The patient in the above vignette has had a penetrating injury near the heart and presents with hypotension and muffled heart sounds. He is most at risk of developing cardiac tamponade, which would be treated with a pericardiocentesis.
Cardiac tamponade develops when fluid collects in the pericardial sac and restricts ventricular filling, leading to decreased cardiac output. Risk factors include penetrating trauma (most common), TB, SLE, malignancy, and pericarditis. Consider this diagnosis in any patient that is hemodynamically unstable and that does not respond to fluid resuscitation. Chest pain, Beck's triad (hypotension, distant heart sounds, and distended jugular veins), pulsus paradoxus (>10 mmHg drop in BP on inspiration), and Kussmauls's sign (paradoxical increase in JVP on inspiration) can all be noted on physical exam. Pericardiocentesis & aggressive volume expansion are the initial treatment options.
Geelhoed reports on blunt and penetrating chest trauma. One must be prepared to evaluate and treat several life-threatening conditions when a patient has been identified as a chest trauma victim. Open or closed pneumothorax (with or without hemothorax), flail chest, pericardial tamponade, and injury to the esophagus, trachea, or great vessels must all be suspected and evaluated.
Jones et al. discuss the role of pericardiocenteses in the emergency department setting. It is widely accepted that penetrating cardiac injuries which cause cardiac tamponade should be drained in a timely fashion. However, when surgical intervention is not immediately available, pericardial drainage in the ED is a viable option for stabilization prior to definitive surgery in the hemodynamically marginal patient.
Illustration A is an artist's rendering of pericardial tamponade that causes hemodynamic compromise through increased pericardial pressure, which reduces right-ventricular filling and cardiac output.
Illustration B depicts an overview image of a pericardiocentesis.
Answer 1: Chest tubes are often used for injuries such as a massive hemothorax. These patients will often present with hypotension, tachycardia, and decreased (but not absent) breath sounds. Chest radiographs often show large fluid collections in the thoracic cavity.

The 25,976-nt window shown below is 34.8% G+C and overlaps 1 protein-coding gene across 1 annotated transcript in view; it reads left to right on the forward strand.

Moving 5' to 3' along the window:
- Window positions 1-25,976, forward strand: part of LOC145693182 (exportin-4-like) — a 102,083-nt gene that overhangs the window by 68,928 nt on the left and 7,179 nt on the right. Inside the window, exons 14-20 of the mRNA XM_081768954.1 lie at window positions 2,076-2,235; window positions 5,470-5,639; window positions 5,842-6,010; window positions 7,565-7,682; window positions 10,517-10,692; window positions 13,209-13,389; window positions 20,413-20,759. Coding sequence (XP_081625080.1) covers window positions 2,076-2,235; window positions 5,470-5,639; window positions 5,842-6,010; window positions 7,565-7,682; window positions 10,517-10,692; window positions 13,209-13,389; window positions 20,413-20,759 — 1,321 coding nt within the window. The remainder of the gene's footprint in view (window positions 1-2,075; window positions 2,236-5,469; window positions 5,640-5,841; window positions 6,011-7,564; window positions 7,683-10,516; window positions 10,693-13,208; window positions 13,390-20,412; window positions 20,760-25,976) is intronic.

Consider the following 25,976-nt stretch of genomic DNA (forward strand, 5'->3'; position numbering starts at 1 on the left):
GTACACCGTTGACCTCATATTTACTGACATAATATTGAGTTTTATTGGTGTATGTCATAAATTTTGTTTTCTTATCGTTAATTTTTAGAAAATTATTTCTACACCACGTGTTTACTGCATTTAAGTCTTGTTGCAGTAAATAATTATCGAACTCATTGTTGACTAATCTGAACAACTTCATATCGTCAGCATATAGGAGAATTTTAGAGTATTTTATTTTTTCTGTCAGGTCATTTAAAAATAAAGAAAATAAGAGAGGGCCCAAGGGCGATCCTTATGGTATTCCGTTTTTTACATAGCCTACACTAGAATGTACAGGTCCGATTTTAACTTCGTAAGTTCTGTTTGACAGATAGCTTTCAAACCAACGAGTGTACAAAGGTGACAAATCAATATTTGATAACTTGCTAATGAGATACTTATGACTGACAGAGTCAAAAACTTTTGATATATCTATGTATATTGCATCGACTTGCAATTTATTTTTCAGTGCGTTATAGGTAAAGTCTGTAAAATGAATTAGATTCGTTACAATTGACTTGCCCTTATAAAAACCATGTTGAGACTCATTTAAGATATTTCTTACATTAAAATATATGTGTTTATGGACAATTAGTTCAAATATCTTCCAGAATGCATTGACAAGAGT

Answer 3: Immediate needle decompression is used in situations such as a tension pneumothorax. These one-way valve injuries ultimately lead to an increased intrathoracic pressure which can restrict cardiac output. Chest radiographs are the gold standard and show an absence lung parenchyma with a contralateral mediastinal shift. This injury necessitates needle decompression and possible chest tube placement.
Answer 4: Closing the defect with sterile occlusive dressing and tape on three sides would not improve this patient's hemodynamic instability. This type of treatment is used for open pneumothoraces creating a one-way valve that allows air to escape.
Answer 5: NSAIDs are often used in pericarditis. A pericardiectomy is often reserved for recurrent pericarditis.
Geelhoed GW. Blunt and penetrating chest trauma. Am Fam Physician. 1978 Feb;17(2):100-6.
PMID:622937 (Link to Abstract)
Jones TS, Burlew CC, Stovall RT, Pieracci FM, Johnson JL, Jurkovich GJ, Moore EE. Emergency department pericardial drainage for penetrating cardiac wounds is a viable option for stabilization. Am J Surg. 2014 Jan 3.
PMID:24480233 (Link to Abstract)
USMLE Step 2 CK Qbook 4th ed. Daugherty, Stephen R. New York: Kaplan Publishing, 2008.